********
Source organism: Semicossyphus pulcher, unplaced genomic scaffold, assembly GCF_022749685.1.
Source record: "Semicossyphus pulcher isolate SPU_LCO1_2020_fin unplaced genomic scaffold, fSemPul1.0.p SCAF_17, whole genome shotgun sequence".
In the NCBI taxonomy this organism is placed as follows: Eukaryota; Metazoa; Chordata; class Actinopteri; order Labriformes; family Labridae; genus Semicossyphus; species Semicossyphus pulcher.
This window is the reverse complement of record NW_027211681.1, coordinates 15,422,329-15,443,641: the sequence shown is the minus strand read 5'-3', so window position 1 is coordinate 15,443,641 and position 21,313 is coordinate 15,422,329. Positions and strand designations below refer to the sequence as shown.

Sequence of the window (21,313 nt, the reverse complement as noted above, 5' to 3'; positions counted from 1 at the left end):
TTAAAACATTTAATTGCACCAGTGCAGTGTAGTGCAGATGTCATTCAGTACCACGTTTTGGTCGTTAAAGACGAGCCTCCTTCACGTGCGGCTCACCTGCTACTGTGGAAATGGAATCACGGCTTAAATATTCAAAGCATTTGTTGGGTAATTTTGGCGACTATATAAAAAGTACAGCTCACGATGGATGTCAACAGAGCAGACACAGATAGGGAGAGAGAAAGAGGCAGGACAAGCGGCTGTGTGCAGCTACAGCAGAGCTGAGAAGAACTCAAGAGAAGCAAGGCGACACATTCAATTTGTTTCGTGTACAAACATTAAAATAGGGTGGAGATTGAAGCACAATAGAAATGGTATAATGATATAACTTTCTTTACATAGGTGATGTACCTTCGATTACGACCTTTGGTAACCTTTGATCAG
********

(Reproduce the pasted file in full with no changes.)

Source organism: Semicossyphus pulcher, unplaced genomic scaffold, assembly GCF_022749685.1.
Source record: "Semicossyphus pulcher isolate SPU_LCO1_2020_fin unplaced genomic scaffold, fSemPul1.0.p SCAF_17, whole genome shotgun sequence".
In the NCBI taxonomy this organism is placed as follows: Eukaryota; Metazoa; Chordata; class Actinopteri; order Labriformes; family Labridae; genus Semicossyphus; species Semicossyphus pulcher.
This window is the reverse complement of record NW_027211681.1, coordinates 15,422,329-15,443,641: the sequence shown is the minus strand read 5'-3', so window position 1 is coordinate 15,443,641 and position 21,313 is coordinate 15,422,329. Positions and strand designations below refer to the sequence as shown.

Sequence of the window (21,313 nt, the reverse complement as noted above, 5' to 3'; positions counted from 1 at the left end):
TTAAAACATTTAATTGCACCAGTGCAGTGTAGTGCAGATGTCATTCAGTACCACGTTTTGGTCGTTAAAGACGAGCCTCCTTCACGTGCGGCTCACCTGCTACTGTGGAAATGGAATCACGGCTTAAATATTCAAAGCATTTGTTGGGTAATTTTGGCGACTATATAAAAAGTACAGCTCACGATGGATGTCAACAGAGCAGACACAGATAGGGAGAGAGAAAGAGGCAGGACAAGCGGCTGTGTGCAGCTACAGCAGAGCTGAGAAGAACTCAAGAGAAGCAAGGCGACACATTCAATTTGTTTCGTGTACAAACATTAAAATAGGGTGGAGATTGAAGCACAATAGAAATGGTATAATGATATAACTTTCTTTACATAGGTGATGTACCTTCGATTACGACCTTTGGTAACCTTTGATCAG